It’s a situation of which one came first the chicken or the egg. You have some ringing in your ears. And it’s making you feel pretty low. Or, perhaps you were feeling somewhat depressed before that ringing started. You’re just not certain which happened first.
When it comes to the link between tinnitus and depression, that’s exactly what scientists are trying to figure out. It’s pretty well established that there is a link between tinnitus and depressive disorders. The notion that one tends to come with the other has been well established by numerous studies. But it’s far more difficult to understand the exact cause and effect relationship.
Does Depression Cause Tinnitus?
One study, published in the Journal of Affective Disorders seems to contend that depression might be somewhat of a precursor to tinnitus. Or, to put it a different way: they observed that depression is commonly a more noticeable first symptom than tinnitus. It’s possible, as a result, that we simply notice depression first. This study suggests that if someone has been diagnosed with depression, it’s probably a good idea for them to get a tinnitus screening.
Shared pathopsychology may be the base cause of both disorders and the two are commonly “comorbid”. In other words, there may be some common causes between depression and tinnitus which would cause them to appear together.
Needless to say, more research is necessary to figure out what that common cause, if there is one, actually is. Because, in certain cases, it may be possible that depression is actually brought about by tinnitus; and in other circumstances, the reverse is true or they appear concurrently for different reasons. Currently, the connections are just too murky to put too much confidence behind any one theory.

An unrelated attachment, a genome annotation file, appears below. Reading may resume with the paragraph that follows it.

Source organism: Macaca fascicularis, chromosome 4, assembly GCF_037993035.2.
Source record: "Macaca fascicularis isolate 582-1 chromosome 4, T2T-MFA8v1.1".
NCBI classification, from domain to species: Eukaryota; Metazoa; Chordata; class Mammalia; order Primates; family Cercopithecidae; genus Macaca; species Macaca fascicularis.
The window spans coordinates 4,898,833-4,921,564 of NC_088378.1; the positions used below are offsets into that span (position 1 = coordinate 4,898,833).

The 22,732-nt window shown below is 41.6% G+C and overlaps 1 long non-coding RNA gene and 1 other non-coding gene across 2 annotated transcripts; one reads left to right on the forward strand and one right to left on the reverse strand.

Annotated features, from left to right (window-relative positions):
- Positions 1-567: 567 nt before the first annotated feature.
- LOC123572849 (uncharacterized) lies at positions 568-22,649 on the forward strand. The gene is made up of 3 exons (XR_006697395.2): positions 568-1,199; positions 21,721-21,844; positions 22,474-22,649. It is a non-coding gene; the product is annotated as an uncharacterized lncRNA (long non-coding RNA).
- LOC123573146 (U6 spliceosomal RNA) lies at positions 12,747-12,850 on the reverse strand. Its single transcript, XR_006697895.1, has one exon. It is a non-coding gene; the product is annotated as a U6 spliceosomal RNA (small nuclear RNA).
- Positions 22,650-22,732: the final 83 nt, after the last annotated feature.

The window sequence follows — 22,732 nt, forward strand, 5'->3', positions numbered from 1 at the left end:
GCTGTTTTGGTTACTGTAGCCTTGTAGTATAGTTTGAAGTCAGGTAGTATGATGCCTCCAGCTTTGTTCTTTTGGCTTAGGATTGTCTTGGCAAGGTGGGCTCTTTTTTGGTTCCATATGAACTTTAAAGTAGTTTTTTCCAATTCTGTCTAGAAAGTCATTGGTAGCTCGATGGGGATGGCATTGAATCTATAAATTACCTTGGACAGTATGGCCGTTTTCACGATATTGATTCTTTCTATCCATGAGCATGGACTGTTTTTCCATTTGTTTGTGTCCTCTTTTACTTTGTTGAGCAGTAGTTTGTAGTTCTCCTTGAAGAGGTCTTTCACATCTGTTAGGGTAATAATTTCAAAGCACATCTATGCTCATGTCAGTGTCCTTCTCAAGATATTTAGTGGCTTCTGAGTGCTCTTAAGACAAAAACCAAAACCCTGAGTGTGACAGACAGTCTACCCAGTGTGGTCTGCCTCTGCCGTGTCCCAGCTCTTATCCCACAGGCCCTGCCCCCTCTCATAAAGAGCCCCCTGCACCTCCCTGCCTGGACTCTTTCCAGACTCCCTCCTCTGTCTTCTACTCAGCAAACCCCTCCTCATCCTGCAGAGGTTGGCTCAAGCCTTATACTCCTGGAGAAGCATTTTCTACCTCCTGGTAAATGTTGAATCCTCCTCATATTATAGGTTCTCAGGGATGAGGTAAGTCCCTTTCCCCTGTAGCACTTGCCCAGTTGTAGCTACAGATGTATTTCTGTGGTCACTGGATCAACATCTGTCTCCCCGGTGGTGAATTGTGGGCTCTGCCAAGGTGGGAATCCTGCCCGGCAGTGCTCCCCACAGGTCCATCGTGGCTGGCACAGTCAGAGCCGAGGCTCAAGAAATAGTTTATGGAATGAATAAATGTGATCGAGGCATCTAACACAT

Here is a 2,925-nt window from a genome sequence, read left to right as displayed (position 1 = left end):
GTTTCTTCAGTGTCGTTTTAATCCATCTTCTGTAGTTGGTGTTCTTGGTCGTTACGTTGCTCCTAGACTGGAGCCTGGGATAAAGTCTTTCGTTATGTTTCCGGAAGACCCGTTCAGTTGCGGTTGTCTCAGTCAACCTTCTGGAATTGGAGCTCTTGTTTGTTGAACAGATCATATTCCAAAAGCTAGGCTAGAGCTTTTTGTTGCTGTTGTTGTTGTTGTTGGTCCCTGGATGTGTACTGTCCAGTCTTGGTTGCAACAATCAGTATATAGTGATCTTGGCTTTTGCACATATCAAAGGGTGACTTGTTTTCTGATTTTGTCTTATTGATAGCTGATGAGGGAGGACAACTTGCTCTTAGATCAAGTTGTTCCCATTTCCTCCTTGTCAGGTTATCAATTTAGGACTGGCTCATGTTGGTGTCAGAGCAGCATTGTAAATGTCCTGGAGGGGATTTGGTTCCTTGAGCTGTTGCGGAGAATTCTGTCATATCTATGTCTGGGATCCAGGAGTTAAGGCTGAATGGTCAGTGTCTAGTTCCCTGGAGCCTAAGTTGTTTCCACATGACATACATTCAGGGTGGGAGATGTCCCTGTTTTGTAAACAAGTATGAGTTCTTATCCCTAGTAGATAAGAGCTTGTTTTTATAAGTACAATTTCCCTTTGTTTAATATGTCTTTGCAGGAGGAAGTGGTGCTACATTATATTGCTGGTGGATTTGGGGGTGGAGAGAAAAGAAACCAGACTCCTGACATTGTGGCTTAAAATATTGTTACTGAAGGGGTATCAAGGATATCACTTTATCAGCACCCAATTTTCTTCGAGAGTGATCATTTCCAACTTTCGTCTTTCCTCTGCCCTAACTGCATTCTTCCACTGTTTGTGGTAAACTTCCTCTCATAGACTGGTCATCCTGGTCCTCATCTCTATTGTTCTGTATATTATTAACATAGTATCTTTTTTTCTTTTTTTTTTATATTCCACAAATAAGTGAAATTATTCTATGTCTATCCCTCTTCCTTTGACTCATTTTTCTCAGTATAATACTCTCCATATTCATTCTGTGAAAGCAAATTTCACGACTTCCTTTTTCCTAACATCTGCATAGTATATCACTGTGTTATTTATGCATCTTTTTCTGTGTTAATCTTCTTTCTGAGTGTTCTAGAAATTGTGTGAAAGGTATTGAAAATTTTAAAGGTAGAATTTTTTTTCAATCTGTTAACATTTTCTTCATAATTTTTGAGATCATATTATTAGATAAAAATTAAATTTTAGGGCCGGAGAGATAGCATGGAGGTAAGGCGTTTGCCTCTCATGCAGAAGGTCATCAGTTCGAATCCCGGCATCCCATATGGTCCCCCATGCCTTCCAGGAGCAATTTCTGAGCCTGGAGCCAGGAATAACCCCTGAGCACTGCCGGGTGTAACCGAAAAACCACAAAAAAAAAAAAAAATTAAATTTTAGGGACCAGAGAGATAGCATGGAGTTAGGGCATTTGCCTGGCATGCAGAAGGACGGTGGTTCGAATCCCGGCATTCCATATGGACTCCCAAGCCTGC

Will I Experience Depression if I Have Tinnitus?
In part, cause and effect is difficult to understand because major depressive conditions can happen for a wide variety of reasons. Tinnitus can also occur for numerous reasons. Tinnitus will normally cause a ringing or buzzing in your ears. Sometimes with tinnitus, you will hear other noises including a thumping or beating. In most cases, chronic tinnitus, the kind that doesn’t go away after a short period of time, is the result of noise damage over a long period of time.
But there can be more serious causes for chronic tinnitus. Traumatic brain injuries, as an example, have been recognized to cause permanent ringing in the ears. And tinnitus can occur sometimes with no recognizable cause.
So if you have chronic tinnitus, will you develop depression? The wide range of causes of tinnitus can make that challenging to predict. But what seems quite clear is that if you don’t treat your tinnitus, your risks might increase. The following reasons may help sort it out:
- The ringing and buzzing can make social communication harder, which can lead you to socially isolate yourself.
- Tinnitus can make doing certain things you enjoy, like reading, challenging.
- The sound of the tinnitus, and the fact that it won’t go away by itself, can be a challenging and aggravating experience for many.
Treating Your Tinnitus
What the comorbidity of tinnitus and depression clue us into, luckily, is that by managing the tinnitus we may be able to give some relief from the depression (and, possibly, vice versa). From cognitive-behavioral therapy (which is created to help you disregard the sounds) to masking devices (which are made to drown out the sound of your tinnitus), the right treatment can help you decrease your symptoms and stay centered on the things in life that bring you joy.
To put it in a different way, treatment can help your tinnitus fade to the background. That means social activities will be easier to keep up with. You will have a much easier time following your favorite TV show or listening to your favorite music. And you’ll find very little disturbance to your life.
Taking these steps won’t always prevent depression. But research indicates that managing tinnitus can help.
Don’t Forget, It’s Still Not Clear What The Cause And Effect is
Medical professionals are becoming more focused on keeping your hearing healthy because of this.
We’re pretty confident that depression and tinnitus are linked even though we’re not certain exactly what the connection is. Whether the ringing in your ears or the depression began first, treating your tinnitus can help considerably. And that’s why this insight is important.